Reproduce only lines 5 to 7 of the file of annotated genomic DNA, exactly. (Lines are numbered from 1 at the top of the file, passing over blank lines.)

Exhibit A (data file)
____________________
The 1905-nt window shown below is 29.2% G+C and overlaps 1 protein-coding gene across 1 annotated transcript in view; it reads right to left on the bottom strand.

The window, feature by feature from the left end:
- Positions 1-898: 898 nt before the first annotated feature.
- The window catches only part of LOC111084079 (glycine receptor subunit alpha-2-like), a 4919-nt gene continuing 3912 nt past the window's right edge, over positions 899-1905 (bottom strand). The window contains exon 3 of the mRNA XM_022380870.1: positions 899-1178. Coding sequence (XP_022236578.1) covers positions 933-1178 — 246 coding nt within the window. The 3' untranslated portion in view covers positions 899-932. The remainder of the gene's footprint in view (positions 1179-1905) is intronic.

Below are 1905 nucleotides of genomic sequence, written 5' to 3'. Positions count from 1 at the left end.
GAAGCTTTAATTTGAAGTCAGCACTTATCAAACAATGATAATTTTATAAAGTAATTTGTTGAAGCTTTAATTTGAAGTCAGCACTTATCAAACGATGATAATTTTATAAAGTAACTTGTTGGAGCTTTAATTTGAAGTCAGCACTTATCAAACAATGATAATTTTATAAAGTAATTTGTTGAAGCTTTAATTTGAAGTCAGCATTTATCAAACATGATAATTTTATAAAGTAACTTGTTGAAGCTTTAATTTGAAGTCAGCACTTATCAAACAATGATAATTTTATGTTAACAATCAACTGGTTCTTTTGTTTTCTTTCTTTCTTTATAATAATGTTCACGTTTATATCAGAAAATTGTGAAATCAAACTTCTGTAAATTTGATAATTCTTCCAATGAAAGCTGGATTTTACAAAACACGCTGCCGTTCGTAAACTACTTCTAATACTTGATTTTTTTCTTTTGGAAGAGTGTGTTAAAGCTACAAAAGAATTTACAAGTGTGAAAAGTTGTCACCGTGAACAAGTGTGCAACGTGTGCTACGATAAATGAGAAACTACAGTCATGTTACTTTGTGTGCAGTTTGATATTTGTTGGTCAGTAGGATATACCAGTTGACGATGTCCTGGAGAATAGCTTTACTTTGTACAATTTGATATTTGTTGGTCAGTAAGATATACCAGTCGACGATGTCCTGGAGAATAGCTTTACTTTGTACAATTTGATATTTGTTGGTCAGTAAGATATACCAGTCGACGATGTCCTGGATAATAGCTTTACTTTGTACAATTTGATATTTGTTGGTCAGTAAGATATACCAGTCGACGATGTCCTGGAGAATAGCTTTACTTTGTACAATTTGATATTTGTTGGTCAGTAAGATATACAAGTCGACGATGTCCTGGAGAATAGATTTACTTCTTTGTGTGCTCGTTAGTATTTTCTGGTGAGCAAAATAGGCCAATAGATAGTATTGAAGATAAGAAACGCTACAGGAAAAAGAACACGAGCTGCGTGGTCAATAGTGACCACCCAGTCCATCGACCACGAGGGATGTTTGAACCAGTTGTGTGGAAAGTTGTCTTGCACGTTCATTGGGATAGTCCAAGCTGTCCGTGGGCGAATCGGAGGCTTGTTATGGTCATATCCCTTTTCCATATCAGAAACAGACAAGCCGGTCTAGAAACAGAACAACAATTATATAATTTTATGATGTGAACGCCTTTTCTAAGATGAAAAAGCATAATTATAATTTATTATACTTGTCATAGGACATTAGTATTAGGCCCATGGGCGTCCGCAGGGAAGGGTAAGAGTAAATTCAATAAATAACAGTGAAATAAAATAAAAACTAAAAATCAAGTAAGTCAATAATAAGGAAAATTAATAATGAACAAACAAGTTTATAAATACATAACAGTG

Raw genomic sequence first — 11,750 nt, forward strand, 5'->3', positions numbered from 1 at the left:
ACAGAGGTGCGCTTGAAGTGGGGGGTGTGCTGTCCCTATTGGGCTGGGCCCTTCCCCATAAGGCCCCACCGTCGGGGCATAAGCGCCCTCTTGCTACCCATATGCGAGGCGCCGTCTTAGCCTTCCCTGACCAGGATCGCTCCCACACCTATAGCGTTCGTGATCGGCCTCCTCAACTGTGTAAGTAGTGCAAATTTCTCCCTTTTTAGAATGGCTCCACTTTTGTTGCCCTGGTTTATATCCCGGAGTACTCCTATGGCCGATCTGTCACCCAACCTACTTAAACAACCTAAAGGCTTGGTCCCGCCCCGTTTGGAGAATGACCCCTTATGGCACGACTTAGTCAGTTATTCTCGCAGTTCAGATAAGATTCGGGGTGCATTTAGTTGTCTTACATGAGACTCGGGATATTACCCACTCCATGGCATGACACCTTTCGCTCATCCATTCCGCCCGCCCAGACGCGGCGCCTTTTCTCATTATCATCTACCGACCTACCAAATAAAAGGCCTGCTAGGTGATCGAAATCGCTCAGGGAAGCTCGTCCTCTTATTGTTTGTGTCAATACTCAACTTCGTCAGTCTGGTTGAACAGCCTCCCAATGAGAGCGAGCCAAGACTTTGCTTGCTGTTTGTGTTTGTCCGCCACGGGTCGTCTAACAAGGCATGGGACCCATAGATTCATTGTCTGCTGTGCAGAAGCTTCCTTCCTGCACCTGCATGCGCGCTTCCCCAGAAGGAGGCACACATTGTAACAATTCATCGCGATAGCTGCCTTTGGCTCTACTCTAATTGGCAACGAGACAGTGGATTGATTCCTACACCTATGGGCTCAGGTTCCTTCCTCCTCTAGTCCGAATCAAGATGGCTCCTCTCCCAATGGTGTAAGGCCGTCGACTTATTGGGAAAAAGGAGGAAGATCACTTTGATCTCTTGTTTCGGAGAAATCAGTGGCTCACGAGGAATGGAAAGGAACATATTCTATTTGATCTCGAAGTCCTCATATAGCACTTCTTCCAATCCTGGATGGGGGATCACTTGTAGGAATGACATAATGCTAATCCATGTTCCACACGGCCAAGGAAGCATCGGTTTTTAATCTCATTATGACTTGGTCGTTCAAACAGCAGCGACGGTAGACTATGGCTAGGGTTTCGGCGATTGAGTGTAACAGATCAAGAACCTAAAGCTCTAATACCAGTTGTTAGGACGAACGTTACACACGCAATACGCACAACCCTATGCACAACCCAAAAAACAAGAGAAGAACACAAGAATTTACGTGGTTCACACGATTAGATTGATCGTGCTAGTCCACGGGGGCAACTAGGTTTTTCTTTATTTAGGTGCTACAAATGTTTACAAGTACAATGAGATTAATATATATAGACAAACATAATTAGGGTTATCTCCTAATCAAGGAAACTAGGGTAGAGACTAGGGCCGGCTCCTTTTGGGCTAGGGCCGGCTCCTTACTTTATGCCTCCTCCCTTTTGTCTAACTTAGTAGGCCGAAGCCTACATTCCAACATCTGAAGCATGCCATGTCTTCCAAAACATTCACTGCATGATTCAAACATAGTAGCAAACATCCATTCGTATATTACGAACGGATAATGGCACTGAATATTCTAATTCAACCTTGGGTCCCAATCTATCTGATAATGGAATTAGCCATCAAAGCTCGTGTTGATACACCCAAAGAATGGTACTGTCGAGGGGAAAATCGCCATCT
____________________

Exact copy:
Below are 1905 nucleotides of genomic sequence, written 5' to 3'. Positions count from 1 at the left end.
GAAGCTTTAATTTGAAGTCAGCACTTATCAAACAATGATAATTTTATAAAGTAATTTGTTGAAGCTTTAATTTGAAGTCAGCACTTATCAAACGATGATAATTTTATAAAGTAACTTGTTGGAGCTTTAATTTGAAGTCAGCACTTATCAAACAATGATAATTTTATAAAGTAATTTGTTGAAGCTTTAATTTGAAGTCAGCATTTATCAAACATGATAATTTTATAAAGTAACTTGTTGAAGCTTTAATTTGAAGTCAGCACTTATCAAACAATGATAATTTTATGTTAACAATCAACTGGTTCTTTTGTTTTCTTTCTTTCTTTATAATAATGTTCACGTTTATATCAGAAAATTGTGAAATCAAACTTCTGTAAATTTGATAATTCTTCCAATGAAAGCTGGATTTTACAAAACACGCTGCCGTTCGTAAACTACTTCTAATACTTGATTTTTTTCTTTTGGAAGAGTGTGTTAAAGCTACAAAAGAATTTACAAGTGTGAAAAGTTGTCACCGTGAACAAGTGTGCAACGTGTGCTACGATAAATGAGAAACTACAGTCATGTTACTTTGTGTGCAGTTTGATATTTGTTGGTCAGTAGGATATACCAGTTGACGATGTCCTGGAGAATAGCTTTACTTTGTACAATTTGATATTTGTTGGTCAGTAAGATATACCAGTCGACGATGTCCTGGAGAATAGCTTTACTTTGTACAATTTGATATTTGTTGGTCAGTAAGATATACCAGTCGACGATGTCCTGGATAATAGCTTTACTTTGTACAATTTGATATTTGTTGGTCAGTAAGATATACCAGTCGACGATGTCCTGGAGAATAGCTTTACTTTGTACAATTTGATATTTGTTGGTCAGTAAGATATACAAGTCGACGATGTCCTGGAGAATAGATTTACTTCTTTGTGTGCTCGTTAGTATTTTCTGGTGAGCAAAATAGGCCAATAGATAGTATTGAAGATAAGAAACGCTACAGGAAAAAGAACACGAGCTGCGTGGTCAATAGTGACCACCCAGTCCATCGACCACGAGGGATGTTTGAACCAGTTGTGTGGAAAGTTGTCTTGCACGTTCATTGGGATAGTCCAAGCTGTCCGTGGGCGAATCGGAGGCTTGTTATGGTCATATCCCTTTTCCATATCAGAAACAGACAAGCCGGTCTAGAAACAGAACAACAATTATATAATTTTATGATGTGAACGCCTTTTCTAAGATGAAAAAGCATAATTATAATTTATTATACTTGTCATAGGACATTAGTATTAGGCCCATGGGCGTCCGCAGGGAAGGGTAAGAGTAAATTCAATAAATAACAGTGAAATAAAATAAAAACTAAAAATCAAGTAAGTCAATAATAAGGAAAATTAATAATGAACAAACAAGTTTATAAATACATAACAGTG

Raw genomic sequence first — 11,750 nt, forward strand, 5'->3', positions numbered from 1 at the left: